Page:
Chinese spy agencies deceived the world by popularising ‘Grains of Sand,” and many Chinese analysts are now debunking this theory.
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The classic Chinese text Art of War is most widely quoted when it comes to understanding the mindset of the Chinese establishment, especially in the context of its military operations and espionage activities. However, it isn’t sufficient to explain the present-day strategies, approach and mindset of the Chinese Communist Party (CCP) when it comes to building and deploying a massive and formidable spy network.
We need to have a look at multiple aspects to develop an understanding about the approach adopted by the Chinese intelligence agencies. According to Art of War, five kinds of spies should be deployed: local spies, inside agents, double agents, expendable spies, and ‘live’ agents.
“The end and aim of spying in all its five varieties is knowledge of the enemy; and this knowledge can only be derived, in the first instance, from the converted spy. Hence it is essential that the converted spy be treated with the utmost liberality,” says Sun Tzu in Art of War.
Roger Faligot mentions one of the least discussed aspects of Chinese intelligence in Chinese Spies: From Chairman Mao to Xi Jinping, “The word Qingbao in Chinese has two meanings: ‘intelligence’ and ‘information’… The concept becomes even more interesting when one studies the Chinese characters and roots of the word Qingbao. The original meaning of Qing is “life light” and “heart”. It can be translated as “the reality of the situation”, “the way things are”, the “situation” put in perspective. The second character, Bao, originates from an ancient pictogram, simplified in modern times, meaning “a person, whose hands are fixed, kneeling, forced to confess. Quite a lot of meaning to unpack in a single character.”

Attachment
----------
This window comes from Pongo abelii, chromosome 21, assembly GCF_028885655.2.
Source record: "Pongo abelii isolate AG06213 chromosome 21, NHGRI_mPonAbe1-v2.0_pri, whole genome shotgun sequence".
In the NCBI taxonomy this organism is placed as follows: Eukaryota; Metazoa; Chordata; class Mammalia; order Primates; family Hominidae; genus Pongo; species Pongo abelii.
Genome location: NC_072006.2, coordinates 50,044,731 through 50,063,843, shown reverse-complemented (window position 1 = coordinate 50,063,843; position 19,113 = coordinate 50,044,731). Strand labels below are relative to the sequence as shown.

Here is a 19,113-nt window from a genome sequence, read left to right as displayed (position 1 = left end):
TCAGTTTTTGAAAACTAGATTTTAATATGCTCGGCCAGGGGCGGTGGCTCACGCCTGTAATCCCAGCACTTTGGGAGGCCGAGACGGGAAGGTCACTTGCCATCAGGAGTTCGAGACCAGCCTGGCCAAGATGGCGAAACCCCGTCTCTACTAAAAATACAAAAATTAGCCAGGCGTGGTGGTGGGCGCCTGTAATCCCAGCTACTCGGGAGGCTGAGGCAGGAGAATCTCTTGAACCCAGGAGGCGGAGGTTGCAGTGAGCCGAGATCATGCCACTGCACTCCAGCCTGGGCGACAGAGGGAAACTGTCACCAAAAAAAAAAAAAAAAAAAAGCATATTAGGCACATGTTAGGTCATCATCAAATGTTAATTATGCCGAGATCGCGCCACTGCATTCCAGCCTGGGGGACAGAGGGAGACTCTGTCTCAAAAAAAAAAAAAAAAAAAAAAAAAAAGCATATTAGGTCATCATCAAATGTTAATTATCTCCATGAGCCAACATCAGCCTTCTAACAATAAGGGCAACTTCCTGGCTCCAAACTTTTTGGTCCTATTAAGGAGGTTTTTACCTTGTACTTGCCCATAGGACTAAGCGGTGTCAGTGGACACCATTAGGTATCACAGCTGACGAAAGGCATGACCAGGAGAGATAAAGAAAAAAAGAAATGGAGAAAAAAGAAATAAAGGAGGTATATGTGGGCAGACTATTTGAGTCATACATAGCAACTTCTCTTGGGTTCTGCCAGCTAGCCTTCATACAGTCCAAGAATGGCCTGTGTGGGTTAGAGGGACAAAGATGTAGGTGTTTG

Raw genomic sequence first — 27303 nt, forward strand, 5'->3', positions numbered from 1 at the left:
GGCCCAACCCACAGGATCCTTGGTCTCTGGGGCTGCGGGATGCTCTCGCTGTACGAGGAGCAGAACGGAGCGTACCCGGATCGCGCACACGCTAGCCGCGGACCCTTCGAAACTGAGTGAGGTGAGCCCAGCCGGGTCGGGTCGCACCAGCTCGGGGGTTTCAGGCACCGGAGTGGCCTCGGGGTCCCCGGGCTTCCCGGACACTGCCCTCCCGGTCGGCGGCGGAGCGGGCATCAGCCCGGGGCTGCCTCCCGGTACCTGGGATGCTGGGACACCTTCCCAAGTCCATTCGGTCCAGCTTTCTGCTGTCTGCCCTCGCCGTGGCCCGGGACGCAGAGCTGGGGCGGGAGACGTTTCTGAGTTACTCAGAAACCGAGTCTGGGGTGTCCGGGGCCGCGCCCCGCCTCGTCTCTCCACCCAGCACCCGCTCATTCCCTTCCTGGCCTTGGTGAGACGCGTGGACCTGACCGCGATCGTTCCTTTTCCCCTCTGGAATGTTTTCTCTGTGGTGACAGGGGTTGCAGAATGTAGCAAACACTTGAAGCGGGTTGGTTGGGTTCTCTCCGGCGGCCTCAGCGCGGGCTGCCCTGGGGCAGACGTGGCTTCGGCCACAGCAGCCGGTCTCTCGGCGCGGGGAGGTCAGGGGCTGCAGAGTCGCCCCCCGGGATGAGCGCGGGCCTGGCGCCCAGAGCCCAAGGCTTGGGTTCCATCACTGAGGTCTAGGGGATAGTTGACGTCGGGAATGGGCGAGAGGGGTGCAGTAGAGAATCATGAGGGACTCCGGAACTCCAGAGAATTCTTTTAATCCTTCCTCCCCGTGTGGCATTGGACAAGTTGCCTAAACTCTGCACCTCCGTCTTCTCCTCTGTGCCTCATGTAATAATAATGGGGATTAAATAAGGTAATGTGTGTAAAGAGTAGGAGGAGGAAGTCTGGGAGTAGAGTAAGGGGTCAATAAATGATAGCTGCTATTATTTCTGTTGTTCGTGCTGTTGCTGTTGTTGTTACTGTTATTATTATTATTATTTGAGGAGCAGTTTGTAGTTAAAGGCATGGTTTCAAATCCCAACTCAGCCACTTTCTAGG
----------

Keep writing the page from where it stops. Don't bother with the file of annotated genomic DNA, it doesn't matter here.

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Ian Williams made an important observation in UK-based publication Spectator in January 2022. In this article titled, How China Spies on the West, he mentioned, “The word Qingbao in Chinese means both ‘intelligence’ and ‘information’, and it neatly encapsulates the unique nature and breadth of a China’s vast spying system, which combines formal and informal techniques, both overt and covert, to obtain new intelligence. There is often a fine line between theft and the voluntary transfer of know-how, and China has pushed the latter to the limit. Over the years, the CCP has built a comprehensive system for spotting and acquiring foreign technologies by multiple means.”
For a long time, China has been able to deceive the rest of the world by popularising ‘Thousand Grains of Sand’ theory. This theory was floated by former FBI agent and China analyst Paul D Moore in the 1990s and since then it has been used extensively to explain the Chinese approach when it comes to spying in other countries. Let’s try and understand the Thousand Grains of Sand theory. Moore explained it: “If a beach were a target, the Russian would send in a sub, frogmen would steal ashore in the dark of night and collect several buckets of sand and take them back to Moscow. The US would send over satellites and produce reams of data. The Chinese would send in a thousand tourists, each assigned to collect a single grain of sand. When they returned, they would be asked to shake out their towels. And they would end up knowing more about the sand than anyone else.”
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